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Samsung launches the Industry’s first 28-Megapixel APS-C CMOS Image Sensor - S5KVB2

Samsung, with the launch of the Tizen Samsung NX1 Smart Camera, has introduced a new 28 megapixel (MP) APS-C CMOS image sensor S5KVB2 for digital cameras,
By
Ash
 - 
Sep 18, 2014

 
Samsung, with the launch of the Tizen Samsung NX1 Smart Camera, has introduced a new 28 megapixel (MP) APS-C CMOS image sensor for digital cameras, which is said to offer superior light absorption thanks to the back-side illuminated (BSI) pixel technology and 65-nanometer (nm) low-power copper process.

 

“To satisfy the increasing market need for high-end image sensors in digital cameras, Samsung has introduced this new imager, which features excellent higher resolution, superior image quality, and faster shooting speed with low power consumption,” said Kyushik Hong, vice president of System LSI marketing, Samsung Electronics. “Based on its leadership in CMOS imaging technologies, Samsung will continue to address new trends in camera sensor markets.”

 

The new S5KVB2 is designed into Samsung’s new compact system camera, the NX1, and which is currently being showcased at Photokina 2014 in Cologne, Germany, September 16 to 21.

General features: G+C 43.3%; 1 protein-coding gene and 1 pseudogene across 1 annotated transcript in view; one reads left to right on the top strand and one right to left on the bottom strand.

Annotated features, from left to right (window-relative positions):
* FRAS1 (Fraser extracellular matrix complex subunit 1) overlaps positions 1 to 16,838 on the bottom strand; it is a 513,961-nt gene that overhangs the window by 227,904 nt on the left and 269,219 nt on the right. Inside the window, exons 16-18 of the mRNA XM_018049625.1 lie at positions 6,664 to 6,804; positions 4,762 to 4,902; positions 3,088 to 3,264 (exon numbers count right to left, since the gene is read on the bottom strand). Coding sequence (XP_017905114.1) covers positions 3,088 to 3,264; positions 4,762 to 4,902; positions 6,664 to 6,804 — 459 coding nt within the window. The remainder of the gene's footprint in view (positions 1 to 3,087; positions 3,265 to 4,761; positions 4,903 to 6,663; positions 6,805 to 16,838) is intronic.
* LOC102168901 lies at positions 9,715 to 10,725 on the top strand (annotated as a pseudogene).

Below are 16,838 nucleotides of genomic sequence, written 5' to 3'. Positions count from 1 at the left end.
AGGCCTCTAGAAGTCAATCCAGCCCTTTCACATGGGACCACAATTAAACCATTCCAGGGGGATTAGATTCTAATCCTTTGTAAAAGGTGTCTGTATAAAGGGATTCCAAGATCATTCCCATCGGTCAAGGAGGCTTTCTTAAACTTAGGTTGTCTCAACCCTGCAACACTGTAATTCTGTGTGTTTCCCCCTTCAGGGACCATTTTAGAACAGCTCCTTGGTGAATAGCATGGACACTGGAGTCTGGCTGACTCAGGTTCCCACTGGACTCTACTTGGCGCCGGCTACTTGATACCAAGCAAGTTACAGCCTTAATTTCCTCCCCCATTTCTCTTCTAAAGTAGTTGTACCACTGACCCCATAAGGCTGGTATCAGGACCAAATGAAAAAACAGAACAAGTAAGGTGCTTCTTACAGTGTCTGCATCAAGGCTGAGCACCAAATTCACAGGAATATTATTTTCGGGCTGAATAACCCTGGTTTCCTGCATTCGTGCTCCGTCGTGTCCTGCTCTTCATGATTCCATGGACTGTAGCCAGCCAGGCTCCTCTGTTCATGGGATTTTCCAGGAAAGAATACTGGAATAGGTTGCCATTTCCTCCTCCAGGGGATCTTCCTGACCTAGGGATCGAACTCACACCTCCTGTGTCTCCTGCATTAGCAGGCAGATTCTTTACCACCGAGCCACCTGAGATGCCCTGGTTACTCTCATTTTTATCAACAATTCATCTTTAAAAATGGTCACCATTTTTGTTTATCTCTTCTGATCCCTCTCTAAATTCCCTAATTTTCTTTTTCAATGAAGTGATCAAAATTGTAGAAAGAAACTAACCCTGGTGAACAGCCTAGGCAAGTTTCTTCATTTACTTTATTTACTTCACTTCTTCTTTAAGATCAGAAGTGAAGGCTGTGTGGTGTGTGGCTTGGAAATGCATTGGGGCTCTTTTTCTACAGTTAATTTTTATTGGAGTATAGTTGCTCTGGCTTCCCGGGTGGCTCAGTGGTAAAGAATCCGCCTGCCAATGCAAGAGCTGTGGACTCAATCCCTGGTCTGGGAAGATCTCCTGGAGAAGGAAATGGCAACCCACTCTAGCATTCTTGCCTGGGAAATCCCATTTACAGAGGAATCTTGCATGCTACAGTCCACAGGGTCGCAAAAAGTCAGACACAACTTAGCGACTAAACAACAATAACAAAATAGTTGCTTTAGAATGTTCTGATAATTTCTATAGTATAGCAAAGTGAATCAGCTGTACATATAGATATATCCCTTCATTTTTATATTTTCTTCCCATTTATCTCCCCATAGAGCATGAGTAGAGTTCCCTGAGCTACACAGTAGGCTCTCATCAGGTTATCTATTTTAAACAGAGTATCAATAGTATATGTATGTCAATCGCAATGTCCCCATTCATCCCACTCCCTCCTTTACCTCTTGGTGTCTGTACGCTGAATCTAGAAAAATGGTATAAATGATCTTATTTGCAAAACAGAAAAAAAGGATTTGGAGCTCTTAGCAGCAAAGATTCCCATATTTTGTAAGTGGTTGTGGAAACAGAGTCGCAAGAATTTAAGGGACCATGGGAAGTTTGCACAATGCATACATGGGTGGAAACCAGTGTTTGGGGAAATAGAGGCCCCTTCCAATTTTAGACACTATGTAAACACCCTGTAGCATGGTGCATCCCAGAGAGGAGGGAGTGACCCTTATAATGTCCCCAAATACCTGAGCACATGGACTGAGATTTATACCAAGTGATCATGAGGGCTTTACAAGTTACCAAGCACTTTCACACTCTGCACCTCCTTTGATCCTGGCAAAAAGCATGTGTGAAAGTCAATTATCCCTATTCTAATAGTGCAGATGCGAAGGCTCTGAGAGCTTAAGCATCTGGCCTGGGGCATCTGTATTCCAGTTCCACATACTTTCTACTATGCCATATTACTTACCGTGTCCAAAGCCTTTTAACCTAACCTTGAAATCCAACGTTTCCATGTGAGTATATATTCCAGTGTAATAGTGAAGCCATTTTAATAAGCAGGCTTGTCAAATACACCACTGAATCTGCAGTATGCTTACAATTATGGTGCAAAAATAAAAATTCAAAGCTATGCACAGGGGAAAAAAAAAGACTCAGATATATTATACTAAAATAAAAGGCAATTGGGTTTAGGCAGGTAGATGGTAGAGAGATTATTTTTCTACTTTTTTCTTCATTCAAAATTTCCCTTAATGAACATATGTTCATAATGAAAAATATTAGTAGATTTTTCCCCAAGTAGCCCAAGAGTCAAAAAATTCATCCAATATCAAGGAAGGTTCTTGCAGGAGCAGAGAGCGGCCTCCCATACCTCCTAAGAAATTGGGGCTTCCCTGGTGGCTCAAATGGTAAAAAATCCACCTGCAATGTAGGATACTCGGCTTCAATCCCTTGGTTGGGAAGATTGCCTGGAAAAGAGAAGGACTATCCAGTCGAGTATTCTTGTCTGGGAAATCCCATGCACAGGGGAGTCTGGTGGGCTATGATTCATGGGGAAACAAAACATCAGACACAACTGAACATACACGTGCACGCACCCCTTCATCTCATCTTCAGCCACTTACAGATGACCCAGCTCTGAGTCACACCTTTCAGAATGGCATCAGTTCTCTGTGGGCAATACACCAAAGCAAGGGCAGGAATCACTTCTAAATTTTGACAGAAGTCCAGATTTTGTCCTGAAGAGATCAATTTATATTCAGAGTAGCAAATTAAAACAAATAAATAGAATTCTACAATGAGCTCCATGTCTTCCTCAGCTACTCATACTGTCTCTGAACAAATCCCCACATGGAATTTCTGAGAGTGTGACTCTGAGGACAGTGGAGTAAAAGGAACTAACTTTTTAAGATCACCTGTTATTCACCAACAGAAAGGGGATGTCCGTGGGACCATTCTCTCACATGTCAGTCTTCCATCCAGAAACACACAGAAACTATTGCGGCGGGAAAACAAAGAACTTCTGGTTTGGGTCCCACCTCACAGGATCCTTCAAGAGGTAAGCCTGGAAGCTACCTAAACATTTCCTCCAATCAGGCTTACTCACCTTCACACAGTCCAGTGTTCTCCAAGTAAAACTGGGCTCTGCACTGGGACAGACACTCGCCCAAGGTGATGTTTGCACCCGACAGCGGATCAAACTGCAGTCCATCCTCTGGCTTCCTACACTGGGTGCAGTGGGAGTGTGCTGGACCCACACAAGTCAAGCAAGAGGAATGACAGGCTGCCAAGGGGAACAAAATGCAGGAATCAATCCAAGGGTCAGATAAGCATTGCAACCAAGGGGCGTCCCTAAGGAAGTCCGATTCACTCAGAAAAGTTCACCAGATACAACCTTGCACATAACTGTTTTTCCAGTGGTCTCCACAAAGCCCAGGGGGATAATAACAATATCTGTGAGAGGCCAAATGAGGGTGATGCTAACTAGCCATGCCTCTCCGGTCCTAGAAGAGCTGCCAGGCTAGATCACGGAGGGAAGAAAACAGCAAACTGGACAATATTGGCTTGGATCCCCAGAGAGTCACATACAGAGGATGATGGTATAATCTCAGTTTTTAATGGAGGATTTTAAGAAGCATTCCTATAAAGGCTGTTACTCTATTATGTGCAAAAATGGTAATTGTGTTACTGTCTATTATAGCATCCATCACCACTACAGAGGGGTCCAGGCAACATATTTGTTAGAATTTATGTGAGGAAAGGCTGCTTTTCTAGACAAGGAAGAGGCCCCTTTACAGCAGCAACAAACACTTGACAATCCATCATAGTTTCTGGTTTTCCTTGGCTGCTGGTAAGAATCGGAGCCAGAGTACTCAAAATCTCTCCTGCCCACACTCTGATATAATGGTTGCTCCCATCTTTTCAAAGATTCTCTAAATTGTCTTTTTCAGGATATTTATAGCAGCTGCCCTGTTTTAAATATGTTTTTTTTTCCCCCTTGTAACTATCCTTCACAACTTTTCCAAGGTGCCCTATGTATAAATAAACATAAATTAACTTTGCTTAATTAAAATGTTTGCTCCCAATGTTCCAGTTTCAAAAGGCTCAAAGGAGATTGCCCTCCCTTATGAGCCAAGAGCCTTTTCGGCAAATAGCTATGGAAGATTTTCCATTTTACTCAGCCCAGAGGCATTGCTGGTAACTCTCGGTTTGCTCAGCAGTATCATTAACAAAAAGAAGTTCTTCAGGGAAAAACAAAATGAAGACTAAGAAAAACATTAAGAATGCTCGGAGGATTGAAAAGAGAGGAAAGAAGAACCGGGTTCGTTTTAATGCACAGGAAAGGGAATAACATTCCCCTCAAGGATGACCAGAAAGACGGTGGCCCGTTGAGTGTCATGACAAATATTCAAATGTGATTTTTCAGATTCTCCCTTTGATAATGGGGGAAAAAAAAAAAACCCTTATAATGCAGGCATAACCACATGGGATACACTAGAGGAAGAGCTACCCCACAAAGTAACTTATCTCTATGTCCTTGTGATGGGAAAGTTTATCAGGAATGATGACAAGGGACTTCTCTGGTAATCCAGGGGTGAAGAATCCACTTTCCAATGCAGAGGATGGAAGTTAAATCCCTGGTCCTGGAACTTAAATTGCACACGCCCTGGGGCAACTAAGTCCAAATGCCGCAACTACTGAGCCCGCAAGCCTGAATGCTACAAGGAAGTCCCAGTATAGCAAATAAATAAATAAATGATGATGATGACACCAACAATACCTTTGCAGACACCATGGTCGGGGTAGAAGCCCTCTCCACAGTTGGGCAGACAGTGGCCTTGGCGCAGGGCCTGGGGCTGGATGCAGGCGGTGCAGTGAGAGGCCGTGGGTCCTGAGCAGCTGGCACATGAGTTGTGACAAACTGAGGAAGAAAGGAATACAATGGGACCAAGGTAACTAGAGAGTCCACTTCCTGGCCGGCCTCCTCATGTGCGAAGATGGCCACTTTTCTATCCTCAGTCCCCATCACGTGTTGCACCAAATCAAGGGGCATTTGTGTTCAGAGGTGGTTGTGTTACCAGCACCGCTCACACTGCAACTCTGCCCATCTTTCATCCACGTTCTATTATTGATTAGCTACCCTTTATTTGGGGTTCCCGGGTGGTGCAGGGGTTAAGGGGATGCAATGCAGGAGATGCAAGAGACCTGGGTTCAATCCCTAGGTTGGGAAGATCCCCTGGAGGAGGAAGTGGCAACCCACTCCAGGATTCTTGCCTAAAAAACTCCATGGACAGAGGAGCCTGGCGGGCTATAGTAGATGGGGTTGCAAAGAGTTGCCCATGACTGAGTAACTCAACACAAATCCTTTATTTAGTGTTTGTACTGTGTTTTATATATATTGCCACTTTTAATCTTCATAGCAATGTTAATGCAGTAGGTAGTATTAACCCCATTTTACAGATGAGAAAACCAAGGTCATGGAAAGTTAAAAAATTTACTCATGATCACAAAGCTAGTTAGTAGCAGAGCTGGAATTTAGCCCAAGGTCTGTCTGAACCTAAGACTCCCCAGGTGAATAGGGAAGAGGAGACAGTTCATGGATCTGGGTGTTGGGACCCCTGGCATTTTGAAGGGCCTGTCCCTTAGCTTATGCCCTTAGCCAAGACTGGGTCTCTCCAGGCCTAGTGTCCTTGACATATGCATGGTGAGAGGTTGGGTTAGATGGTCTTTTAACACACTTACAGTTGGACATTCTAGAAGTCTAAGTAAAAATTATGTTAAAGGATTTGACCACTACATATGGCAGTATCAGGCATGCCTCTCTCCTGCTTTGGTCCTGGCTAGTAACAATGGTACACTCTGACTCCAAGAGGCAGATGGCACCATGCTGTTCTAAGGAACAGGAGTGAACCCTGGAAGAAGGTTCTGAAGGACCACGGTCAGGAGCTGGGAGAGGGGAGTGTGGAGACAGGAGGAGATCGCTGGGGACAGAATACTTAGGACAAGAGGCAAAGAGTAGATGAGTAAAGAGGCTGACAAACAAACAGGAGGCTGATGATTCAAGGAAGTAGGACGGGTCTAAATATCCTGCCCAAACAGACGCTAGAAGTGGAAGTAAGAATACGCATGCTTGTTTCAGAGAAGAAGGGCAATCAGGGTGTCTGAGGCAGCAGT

28-megapixel-aps-c-cmos-image-sensor_1
 

You can read more about the new S5KVB2 APS-C sensor here.

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One comment on “Samsung launches the Industry’s first 28-Megapixel APS-C CMOS Image Sensor - S5KVB2”

  1. I don't really care about the higher resolution (after a certain point more pixel density starts to become pointless at best), but if the new sensor allows for better high ISO performance, it might be nice to see it in various cameras in the future. I shoot Pentax, and they've purchased sensors from Samsung before, so perhaps this will appear in an upcoming Pentax camera. Of course they are under a different parent company now (Ricoh) so I don't know how much their past dealings with Samsung will mean. Still, they have to buy sensors from somebody, and that usually means either Sony or Samsung for companies that don't make their own sensors. (For example, Canon makes their own sensors while Nikon purchases them.)

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